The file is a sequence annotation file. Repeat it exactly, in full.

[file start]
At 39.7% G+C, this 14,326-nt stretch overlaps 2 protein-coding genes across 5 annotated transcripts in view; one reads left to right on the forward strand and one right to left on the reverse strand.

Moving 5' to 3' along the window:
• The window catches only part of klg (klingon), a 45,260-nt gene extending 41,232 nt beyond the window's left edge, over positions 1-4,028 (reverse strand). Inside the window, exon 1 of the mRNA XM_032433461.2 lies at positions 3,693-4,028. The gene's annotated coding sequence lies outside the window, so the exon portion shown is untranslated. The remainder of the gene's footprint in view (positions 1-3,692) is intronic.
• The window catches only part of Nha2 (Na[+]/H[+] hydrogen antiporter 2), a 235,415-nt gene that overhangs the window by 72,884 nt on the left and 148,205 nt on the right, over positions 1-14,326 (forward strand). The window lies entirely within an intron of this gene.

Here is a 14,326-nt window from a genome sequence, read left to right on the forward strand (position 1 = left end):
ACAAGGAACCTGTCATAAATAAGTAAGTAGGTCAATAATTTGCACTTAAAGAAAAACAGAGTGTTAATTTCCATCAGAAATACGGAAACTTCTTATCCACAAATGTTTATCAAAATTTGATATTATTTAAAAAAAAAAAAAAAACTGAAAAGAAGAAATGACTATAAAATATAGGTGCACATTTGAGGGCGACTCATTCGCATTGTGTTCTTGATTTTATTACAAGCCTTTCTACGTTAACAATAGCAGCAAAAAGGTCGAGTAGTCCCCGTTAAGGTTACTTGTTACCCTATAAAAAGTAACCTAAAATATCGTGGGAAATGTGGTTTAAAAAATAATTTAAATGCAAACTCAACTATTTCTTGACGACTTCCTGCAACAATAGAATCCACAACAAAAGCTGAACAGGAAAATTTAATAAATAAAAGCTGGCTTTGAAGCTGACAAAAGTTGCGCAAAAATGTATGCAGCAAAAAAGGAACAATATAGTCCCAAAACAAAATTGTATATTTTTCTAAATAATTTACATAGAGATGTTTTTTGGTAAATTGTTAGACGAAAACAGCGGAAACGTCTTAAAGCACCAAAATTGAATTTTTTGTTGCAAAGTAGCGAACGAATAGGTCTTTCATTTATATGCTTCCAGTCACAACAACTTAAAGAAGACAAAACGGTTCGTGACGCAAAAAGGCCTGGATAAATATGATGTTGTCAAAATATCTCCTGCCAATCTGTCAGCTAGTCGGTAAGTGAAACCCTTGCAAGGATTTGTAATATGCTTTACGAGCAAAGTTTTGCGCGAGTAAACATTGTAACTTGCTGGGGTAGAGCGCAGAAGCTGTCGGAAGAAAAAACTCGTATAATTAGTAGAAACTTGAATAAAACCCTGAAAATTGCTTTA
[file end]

At 39.7% G+C, this 14,326-nt stretch overlaps 2 protein-coding genes across 5 annotated transcripts in view; one reads left to right on the forward strand and one right to left on the reverse strand.

Moving 5' to 3' along the window:
• The window catches only part of klg (klingon), a 45,260-nt gene extending 41,232 nt beyond the window's left edge, over positions 1-4,028 (reverse strand). Inside the window, exon 1 of the mRNA XM_032433461.2 lies at positions 3,693-4,028. The gene's annotated coding sequence lies outside the window, so the exon portion shown is untranslated. The remainder of the gene's footprint in view (positions 1-3,692) is intronic.
• The window catches only part of Nha2 (Na[+]/H[+] hydrogen antiporter 2), a 235,415-nt gene that overhangs the window by 72,884 nt on the left and 148,205 nt on the right, over positions 1-14,326 (forward strand). The window lies entirely within an intron of this gene.

Here is a 14,326-nt window from a genome sequence, read left to right on the forward strand (position 1 = left end):
ACAAGGAACCTGTCATAAATAAGTAAGTAGGTCAATAATTTGCACTTAAAGAAAAACAGAGTGTTAATTTCCATCAGAAATACGGAAACTTCTTATCCACAAATGTTTATCAAAATTTGATATTATTTAAAAAAAAAAAAAAAACTGAAAAGAAGAAATGACTATAAAATATAGGTGCACATTTGAGGGCGACTCATTCGCATTGTGTTCTTGATTTTATTACAAGCCTTTCTACGTTAACAATAGCAGCAAAAAGGTCGAGTAGTCCCCGTTAAGGTTACTTGTTACCCTATAAAAAGTAACCTAAAATATCGTGGGAAATGTGGTTTAAAAAATAATTTAAATGCAAACTCAACTATTTCTTGACGACTTCCTGCAACAATAGAATCCACAACAAAAGCTGAACAGGAAAATTTAATAAATAAAAGCTGGCTTTGAAGCTGACAAAAGTTGCGCAAAAATGTATGCAGCAAAAAAGGAACAATATAGTCCCAAAACAAAATTGTATATTTTTCTAAATAATTTACATAGAGATGTTTTTTGGTAAATTGTTAGACGAAAACAGCGGAAACGTCTTAAAGCACCAAAATTGAATTTTTTGTTGCAAAGTAGCGAACGAATAGGTCTTTCATTTATATGCTTCCAGTCACAACAACTTAAAGAAGACAAAACGGTTCGTGACGCAAAAAGGCCTGGATAAATATGATGTTGTCAAAATATCTCCTGCCAATCTGTCAGCTAGTCGGTAAGTGAAACCCTTGCAAGGATTTGTAATATGCTTTACGAGCAAAGTTTTGCGCGAGTAAACATTGTAACTTGCTGGGGTAGAGCGCAGAAGCTGTCGGAAGAAAAAACTCGTATAATTAGTAGAAACTTGAATAAAACCCTGAAAATTGCTTTA